assess the activities that most affect energy consumption, with a view to potentially

investing in technologies to reduce both electricity and natural gas used.

Brick Co specialise in providing two types of brick: Aus Bricks and Artisan Bricks. Aus

Bricks are the most used type of brick for family homes, and it is expected that sales for

the year will be 20,000,000 units. Artisan Bricks are special orders or designs that are

made for one-off architectural homes and buildings. Artisan Bricks often come in unusual

shapes, which affects setup and forming costs. They also often require finer crushing &

grinding and more complex firing processes. 


Figure 1: Activities at Brick Co’s production site (adapted from Think Brick, 2014)

To conduct your assessment, you and your team spend some time at the brick production

plant, observing the operations and interviewing staff as they go about their work to

understand the different types of activities they undertake, and the different types of

machines involved.

Activity 1: Crushing, Grinding and Screening

Unlike Figure 1: Activities at Brick Co’s

production site (adapted from Think Brick,

2014)Figure 1, production activities at Brick

Co commence with crushing, grinding and

screening activities, because their

production facility in Victoria is located

right next to a clay quarry owned and

operated by a separate entity. Once the

raw materials have been mined at the

quarry, they are first crushed to break up

large clay lumps and stones, after which the

clay lumps are transported through size

reducing grinders and screens and then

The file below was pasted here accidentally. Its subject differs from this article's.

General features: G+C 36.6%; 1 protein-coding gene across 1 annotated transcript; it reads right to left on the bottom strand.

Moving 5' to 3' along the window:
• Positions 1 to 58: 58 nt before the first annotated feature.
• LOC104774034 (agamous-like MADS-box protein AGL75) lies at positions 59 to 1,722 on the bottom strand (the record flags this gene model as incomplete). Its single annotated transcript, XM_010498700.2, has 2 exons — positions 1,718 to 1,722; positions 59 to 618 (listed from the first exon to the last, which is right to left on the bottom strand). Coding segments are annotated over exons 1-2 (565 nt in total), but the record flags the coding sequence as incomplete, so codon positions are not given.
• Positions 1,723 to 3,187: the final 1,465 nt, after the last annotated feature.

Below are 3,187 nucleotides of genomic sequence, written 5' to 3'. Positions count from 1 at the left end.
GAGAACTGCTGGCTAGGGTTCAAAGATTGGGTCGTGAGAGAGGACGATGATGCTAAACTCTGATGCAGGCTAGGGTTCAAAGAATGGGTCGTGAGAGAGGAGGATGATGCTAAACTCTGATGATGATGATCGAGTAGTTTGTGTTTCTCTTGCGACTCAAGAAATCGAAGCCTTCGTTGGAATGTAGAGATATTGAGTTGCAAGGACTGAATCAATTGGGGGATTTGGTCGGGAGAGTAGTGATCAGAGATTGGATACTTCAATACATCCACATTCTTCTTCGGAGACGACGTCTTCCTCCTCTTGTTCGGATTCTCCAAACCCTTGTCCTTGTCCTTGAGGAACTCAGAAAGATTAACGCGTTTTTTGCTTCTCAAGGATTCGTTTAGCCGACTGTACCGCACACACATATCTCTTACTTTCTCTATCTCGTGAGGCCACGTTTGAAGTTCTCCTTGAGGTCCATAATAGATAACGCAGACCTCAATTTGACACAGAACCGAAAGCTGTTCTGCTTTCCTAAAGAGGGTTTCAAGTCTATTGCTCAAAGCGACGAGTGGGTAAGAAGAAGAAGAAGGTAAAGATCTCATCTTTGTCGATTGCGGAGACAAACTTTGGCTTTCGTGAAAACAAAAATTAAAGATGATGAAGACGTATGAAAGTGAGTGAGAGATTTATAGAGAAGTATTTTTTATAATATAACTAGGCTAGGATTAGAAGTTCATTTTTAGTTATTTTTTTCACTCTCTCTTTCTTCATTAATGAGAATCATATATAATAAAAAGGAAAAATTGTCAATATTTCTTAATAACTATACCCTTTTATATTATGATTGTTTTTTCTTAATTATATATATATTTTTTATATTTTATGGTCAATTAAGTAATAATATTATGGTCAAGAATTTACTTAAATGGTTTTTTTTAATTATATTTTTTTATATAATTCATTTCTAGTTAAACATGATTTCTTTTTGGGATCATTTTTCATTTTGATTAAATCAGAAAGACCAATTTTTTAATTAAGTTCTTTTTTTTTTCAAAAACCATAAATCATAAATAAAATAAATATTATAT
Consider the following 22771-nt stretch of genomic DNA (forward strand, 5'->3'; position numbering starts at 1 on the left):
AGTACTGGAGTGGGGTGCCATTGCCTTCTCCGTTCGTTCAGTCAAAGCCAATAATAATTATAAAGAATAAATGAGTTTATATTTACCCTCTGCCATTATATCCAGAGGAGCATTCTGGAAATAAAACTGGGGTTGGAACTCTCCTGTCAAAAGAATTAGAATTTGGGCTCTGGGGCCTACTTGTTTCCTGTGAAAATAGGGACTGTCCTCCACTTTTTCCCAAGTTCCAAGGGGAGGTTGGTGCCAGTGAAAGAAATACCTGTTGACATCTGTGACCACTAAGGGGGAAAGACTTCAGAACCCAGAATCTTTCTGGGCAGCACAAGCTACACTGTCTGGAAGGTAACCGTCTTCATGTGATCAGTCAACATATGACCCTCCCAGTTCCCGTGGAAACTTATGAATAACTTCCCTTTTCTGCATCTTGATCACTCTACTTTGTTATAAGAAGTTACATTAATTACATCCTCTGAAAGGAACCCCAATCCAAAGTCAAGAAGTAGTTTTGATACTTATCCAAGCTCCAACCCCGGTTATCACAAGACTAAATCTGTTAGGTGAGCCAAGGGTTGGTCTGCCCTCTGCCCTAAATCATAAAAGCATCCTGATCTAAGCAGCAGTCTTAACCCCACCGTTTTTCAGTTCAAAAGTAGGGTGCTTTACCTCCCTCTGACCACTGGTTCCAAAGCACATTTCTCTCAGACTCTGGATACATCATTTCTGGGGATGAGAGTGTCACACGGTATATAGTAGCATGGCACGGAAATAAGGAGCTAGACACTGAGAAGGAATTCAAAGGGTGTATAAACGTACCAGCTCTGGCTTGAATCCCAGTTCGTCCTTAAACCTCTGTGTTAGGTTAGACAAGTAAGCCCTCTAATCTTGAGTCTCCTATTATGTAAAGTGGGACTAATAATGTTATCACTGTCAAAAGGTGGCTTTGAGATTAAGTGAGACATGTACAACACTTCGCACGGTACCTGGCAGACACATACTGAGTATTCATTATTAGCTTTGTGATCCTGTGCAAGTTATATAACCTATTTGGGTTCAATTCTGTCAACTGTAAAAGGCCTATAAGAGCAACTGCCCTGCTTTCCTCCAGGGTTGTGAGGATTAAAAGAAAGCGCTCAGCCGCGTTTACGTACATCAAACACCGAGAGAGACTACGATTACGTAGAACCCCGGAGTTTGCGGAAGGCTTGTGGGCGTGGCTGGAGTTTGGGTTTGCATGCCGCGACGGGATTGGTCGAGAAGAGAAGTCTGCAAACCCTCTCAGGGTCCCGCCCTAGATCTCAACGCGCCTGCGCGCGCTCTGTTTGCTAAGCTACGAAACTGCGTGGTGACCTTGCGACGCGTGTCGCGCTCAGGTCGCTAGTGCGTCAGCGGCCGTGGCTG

mixed with water in what is called an

Figure 2: Grinding of rocks to form



agitator to produce a homogenous clay mass. Electricity consumption (megawatt hours -

MWh) is the primary cost driver for the crushing, grinding, screening and mixing activity,

with the wholesale market price for electricity forecast to be $74.55/MWh. Budgeted

consumption for 2021 is expected at 8,330 MWh, with activity levels for Artisan Bricks

being higher at 2,080 MWh due to the finer grinding required.

Activity 2: Setup

Once mixed with water, the clay is shaped in machines that force the clay through a

tube into a column, where the bricks are formed. Prior to the forming of bricks, however,

the forming machine needs to be set up with the specifications required, including the

correct dimensions of the bricks, any external designs, and the number of coreholes

shaped into the centre of the bricks. Setups change for every type of brick manufactured,

so the more bricks manufactured in a

particular batch, the less the setup costs

will be. It is expected there will be 510

setups needed throughout the year, of

which 450 will be for Aus Bricks.

Activity 3: Forming

Once the forming machine has been set

up, clay is pushed through into a brick

column, and then cut into individual

bricks with a wire. The cost driver for

forming is the number of bricks

produced and sold.